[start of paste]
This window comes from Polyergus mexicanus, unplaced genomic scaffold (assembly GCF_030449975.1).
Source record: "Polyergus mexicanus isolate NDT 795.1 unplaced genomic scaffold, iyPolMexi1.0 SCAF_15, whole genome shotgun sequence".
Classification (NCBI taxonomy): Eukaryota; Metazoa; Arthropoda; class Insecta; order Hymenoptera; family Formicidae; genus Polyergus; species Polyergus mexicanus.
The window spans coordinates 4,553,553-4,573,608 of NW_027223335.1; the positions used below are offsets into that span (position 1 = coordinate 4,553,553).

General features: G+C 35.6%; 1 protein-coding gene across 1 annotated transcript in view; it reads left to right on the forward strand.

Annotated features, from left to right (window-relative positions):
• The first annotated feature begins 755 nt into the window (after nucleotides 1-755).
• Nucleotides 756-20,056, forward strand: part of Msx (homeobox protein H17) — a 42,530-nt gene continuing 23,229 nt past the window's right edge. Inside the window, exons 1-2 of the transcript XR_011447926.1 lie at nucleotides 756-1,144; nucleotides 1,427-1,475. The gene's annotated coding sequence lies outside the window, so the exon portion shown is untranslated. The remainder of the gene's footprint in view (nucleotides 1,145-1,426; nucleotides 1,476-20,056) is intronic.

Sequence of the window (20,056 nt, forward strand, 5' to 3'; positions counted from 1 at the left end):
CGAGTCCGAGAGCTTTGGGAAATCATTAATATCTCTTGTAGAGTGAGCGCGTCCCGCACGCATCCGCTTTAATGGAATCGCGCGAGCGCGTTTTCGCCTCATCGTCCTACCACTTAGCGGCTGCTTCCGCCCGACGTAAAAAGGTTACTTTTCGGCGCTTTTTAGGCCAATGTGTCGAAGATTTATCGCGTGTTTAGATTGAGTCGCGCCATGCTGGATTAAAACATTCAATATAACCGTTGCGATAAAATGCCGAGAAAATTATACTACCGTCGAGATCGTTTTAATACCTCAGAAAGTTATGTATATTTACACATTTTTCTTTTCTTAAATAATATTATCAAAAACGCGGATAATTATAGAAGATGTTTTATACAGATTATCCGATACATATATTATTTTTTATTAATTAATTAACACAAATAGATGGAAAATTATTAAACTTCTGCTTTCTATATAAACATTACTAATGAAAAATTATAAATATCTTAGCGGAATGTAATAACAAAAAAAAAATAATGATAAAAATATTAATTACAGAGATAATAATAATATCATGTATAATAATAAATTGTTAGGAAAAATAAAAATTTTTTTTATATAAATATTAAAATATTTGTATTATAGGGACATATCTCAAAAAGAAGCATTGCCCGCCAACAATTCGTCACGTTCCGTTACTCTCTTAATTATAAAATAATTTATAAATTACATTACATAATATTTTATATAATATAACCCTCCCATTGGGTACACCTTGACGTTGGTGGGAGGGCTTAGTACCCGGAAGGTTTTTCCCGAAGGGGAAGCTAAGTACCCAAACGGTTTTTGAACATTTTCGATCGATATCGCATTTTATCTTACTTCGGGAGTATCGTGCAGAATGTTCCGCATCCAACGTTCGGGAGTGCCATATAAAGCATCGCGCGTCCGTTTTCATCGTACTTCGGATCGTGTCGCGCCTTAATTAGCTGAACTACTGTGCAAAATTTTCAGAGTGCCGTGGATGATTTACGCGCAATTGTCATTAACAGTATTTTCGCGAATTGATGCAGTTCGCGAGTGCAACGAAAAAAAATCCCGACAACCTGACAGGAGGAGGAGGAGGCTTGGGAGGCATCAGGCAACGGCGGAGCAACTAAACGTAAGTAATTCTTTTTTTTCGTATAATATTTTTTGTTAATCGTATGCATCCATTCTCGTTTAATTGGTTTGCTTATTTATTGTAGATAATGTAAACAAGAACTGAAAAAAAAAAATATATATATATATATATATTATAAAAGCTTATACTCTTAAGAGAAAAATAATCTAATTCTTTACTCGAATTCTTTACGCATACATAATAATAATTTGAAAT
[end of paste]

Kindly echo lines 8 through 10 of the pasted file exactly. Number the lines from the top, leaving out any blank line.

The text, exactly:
• Nucleotides 756-20,056, forward strand: part of Msx (homeobox protein H17) — a 42,530-nt gene continuing 23,229 nt past the window's right edge. Inside the window, exons 1-2 of the transcript XR_011447926.1 lie at nucleotides 756-1,144; nucleotides 1,427-1,475. The gene's annotated coding sequence lies outside the window, so the exon portion shown is untranslated. The remainder of the gene's footprint in view (nucleotides 1,145-1,426; nucleotides 1,476-20,056) is intronic.

Sequence of the window (20,056 nt, forward strand, 5' to 3'; positions counted from 1 at the left end):
CGAGTCCGAGAGCTTTGGGAAATCATTAATATCTCTTGTAGAGTGAGCGCGTCCCGCACGCATCCGCTTTAATGGAATCGCGCGAGCGCGTTTTCGCCTCATCGTCCTACCACTTAGCGGCTGCTTCCGCCCGACGTAAAAAGGTTACTTTTCGGCGCTTTTTAGGCCAATGTGTCGAAGATTTATCGCGTGTTTAGATTGAGTCGCGCCATGCTGGATTAAAACATTCAATATAACCGTTGCGATAAAATGCCGAGAAAATTATACTACCGTCGAGATCGTTTTAATACCTCAGAAAGTTATGTATATTTACACATTTTTCTTTTCTTAAATAATATTATCAAAAACGCGGATAATTATAGAAGATGTTTTATACAGATTATCCGATACATATATTATTTTTTATTAATTAATTAACACAAATAGATGGAAAATTATTAAACTTCTGCTTTCTATATAAACATTACTAATGAAAAATTATAAATATCTTAGCGGAATGTAATAACAAAAAAAAAATAATGATAAAAATATTAATTACAGAGATAATAATAATATCATGTATAATAATAAATTGTTAGGAAAAATAAAAATTTTTTTTATATAAATATTAAAATATTTGTATTATAGGGACATATCTCAAAAAGAAGCATTGCCCGCCAACAATTCGTCACGTTCCGTTACTCTCTTAATTATAAAATAATTTATAAATTACATTACATAATATTTTATATAATATAACCCTCCCATTGGGTACACCTTGACGTTGGTGGGAGGGCTTAGTACCCGGAAGGTTTTTCCCGAAGGGGAAGCTAAGTACCCAAACGGTTTTTGAACATTTTCGATCGATATCGCATTTTATCTTACTTCGGGAGTATCGTGCAGAATGTTCCGCATCCAACGTTCGGGAGTGCCATATAAAGCATCGCGCGTCCGTTTTCATCGTACTTCGGATCGTGTCGCGCCTTAATTAGCTGAACTACTGTGCAAAATTTTCAGAGTGCCGTGGATGATTTACGCGCAATTGTCATTAACAGTATTTTCGCGAATTGATGCAGTTCGCGAGTGCAACGAAAAAAAATCCCGACAACCTGACAGGAGGAGGAGGAGGCTTGGGAGGCATCAGGCAACGGCGGAGCAACTAAACGTAAGTAATTCTTTTTTTTCGTATAATATTTTTTGTTAATCGTATGCATCCATTCTCGTTTAATTGGTTTGCTTATTTATTGTAGATAATGTAAACAAGAACTGAAAAAAAAAAATATATATATATATATATATTATAAAAGCTTATACTCTTAAGAGAAAAATAATCTAATTCTTTACTCGAATTCTTTACGCATACATAATAATAATTTGAAAT